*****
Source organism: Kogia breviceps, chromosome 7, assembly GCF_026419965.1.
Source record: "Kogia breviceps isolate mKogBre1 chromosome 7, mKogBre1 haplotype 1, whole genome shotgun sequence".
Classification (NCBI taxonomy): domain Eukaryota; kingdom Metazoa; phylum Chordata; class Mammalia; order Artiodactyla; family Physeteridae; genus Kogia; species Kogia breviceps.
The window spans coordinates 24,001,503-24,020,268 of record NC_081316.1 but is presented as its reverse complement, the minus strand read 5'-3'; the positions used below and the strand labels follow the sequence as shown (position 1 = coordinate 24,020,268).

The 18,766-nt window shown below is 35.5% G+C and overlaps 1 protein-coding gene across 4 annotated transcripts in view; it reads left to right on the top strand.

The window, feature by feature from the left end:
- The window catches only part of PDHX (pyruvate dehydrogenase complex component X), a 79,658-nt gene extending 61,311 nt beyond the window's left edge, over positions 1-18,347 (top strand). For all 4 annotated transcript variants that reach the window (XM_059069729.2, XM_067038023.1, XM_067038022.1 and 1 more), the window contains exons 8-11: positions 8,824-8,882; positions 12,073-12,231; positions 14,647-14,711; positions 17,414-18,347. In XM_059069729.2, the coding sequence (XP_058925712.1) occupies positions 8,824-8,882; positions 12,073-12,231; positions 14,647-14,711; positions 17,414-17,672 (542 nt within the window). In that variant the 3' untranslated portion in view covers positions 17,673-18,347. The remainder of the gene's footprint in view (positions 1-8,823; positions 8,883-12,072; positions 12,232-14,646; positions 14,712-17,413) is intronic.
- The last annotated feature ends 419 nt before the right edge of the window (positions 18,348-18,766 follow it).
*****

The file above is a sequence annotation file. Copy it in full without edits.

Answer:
Source organism: Kogia breviceps, chromosome 7, assembly GCF_026419965.1.
Source record: "Kogia breviceps isolate mKogBre1 chromosome 7, mKogBre1 haplotype 1, whole genome shotgun sequence".
Classification (NCBI taxonomy): domain Eukaryota; kingdom Metazoa; phylum Chordata; class Mammalia; order Artiodactyla; family Physeteridae; genus Kogia; species Kogia breviceps.
The window spans coordinates 24,001,503-24,020,268 of record NC_081316.1 but is presented as its reverse complement, the minus strand read 5'-3'; the positions used below and the strand labels follow the sequence as shown (position 1 = coordinate 24,020,268).

The 18,766-nt window shown below is 35.5% G+C and overlaps 1 protein-coding gene across 4 annotated transcripts in view; it reads left to right on the top strand.

The window, feature by feature from the left end:
- The window catches only part of PDHX (pyruvate dehydrogenase complex component X), a 79,658-nt gene extending 61,311 nt beyond the window's left edge, over positions 1-18,347 (top strand). For all 4 annotated transcript variants that reach the window (XM_059069729.2, XM_067038023.1, XM_067038022.1 and 1 more), the window contains exons 8-11: positions 8,824-8,882; positions 12,073-12,231; positions 14,647-14,711; positions 17,414-18,347. In XM_059069729.2, the coding sequence (XP_058925712.1) occupies positions 8,824-8,882; positions 12,073-12,231; positions 14,647-14,711; positions 17,414-17,672 (542 nt within the window). In that variant the 3' untranslated portion in view covers positions 17,673-18,347. The remainder of the gene's footprint in view (positions 1-8,823; positions 8,883-12,072; positions 12,232-14,646; positions 14,712-17,413) is intronic.
- The last annotated feature ends 419 nt before the right edge of the window (positions 18,348-18,766 follow it).